So… if your team wins the opening coin toss does that mean it has a better chance to win the game?  That’s what we’ll try to find out in this blog entry.  (All stats courtesy of


The data available for this goes back to the 1999 season.  Including both regular season and post season games the opening coin toss winner has a record of 2401-2373-7 (.503).  But I can remember teams used to *always* take the ball when they won the coin toss.  Here lately though teams have started deferring to the 2nd half more often (or at least that’s the way it seems to me).  These selective deferrals might be worthwhile if your team has a significant edge in one of the matchups (your offense against their defense or your defense against their offense).  You might want to put the better matchup on the field for the first series to try to “set the tone” for the rest of the game.  Other factors could also come into play, such as where teams might also want the wind at their backs in the 4th quarter, for example.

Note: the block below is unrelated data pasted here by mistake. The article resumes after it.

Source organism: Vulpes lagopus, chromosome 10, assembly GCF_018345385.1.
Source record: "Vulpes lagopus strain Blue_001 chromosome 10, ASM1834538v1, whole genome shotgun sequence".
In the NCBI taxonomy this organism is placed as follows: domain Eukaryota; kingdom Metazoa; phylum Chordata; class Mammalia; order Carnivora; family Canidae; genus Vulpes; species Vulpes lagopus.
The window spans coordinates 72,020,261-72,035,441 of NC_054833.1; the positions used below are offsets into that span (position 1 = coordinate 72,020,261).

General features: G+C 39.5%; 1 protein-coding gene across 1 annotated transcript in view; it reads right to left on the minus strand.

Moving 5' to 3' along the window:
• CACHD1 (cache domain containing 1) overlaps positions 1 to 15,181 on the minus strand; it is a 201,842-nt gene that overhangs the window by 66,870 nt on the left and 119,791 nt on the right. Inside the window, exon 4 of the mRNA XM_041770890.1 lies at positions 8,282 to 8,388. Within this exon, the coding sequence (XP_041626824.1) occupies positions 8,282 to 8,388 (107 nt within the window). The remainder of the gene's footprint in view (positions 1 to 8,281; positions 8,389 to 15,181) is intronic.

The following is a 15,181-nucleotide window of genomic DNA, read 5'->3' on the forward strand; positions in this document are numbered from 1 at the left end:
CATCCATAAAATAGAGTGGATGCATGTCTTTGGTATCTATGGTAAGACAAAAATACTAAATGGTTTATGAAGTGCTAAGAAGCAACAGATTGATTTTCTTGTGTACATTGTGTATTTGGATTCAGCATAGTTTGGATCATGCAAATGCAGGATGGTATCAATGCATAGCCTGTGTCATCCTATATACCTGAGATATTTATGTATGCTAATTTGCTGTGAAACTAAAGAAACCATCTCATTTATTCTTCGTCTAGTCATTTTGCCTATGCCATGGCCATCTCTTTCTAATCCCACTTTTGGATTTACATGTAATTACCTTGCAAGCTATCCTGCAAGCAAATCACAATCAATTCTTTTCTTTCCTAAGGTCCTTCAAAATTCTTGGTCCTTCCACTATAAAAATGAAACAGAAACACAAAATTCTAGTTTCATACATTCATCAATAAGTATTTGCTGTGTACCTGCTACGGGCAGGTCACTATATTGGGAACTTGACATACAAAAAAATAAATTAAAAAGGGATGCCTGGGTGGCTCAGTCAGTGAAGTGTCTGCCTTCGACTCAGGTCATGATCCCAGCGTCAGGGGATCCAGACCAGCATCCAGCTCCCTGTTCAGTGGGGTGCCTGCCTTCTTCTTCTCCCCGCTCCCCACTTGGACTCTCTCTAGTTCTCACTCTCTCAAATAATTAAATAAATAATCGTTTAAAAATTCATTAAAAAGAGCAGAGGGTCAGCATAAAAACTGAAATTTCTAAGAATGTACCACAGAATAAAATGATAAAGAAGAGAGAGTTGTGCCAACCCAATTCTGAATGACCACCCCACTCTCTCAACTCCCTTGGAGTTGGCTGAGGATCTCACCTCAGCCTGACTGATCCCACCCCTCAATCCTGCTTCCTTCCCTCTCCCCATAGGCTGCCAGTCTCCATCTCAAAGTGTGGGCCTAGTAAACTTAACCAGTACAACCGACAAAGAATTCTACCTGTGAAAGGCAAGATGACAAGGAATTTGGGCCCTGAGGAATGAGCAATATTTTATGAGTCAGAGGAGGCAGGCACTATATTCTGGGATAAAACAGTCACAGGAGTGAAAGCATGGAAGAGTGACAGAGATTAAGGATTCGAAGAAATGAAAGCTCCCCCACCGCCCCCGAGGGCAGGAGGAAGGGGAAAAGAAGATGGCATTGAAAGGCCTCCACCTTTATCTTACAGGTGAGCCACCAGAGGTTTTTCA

If we just include data from 1999-2008, the teams that won the coin toss had a combined record (post season + regular season) of 1313-1330-2 (.497).  If we go from 2009-2016, again regular + post season combined) we get a record of 1088-1043-5 (.511) for the opening coin toss winners.  Could it be cleverly using selective deferrals to the 2nd half in the more recent seasons be making the difference?  Maybe, but my hunch is this is just regression to the mean.

In the final analysis, I don’t think it really matters much.  You either get the ball to start the 1st half or you get the ball to start the 2nd half and it doesn’t really matter which you get.  The overall winning percentage based on the most complete data available suggests the coin toss winners only prevail 50.3% of the time.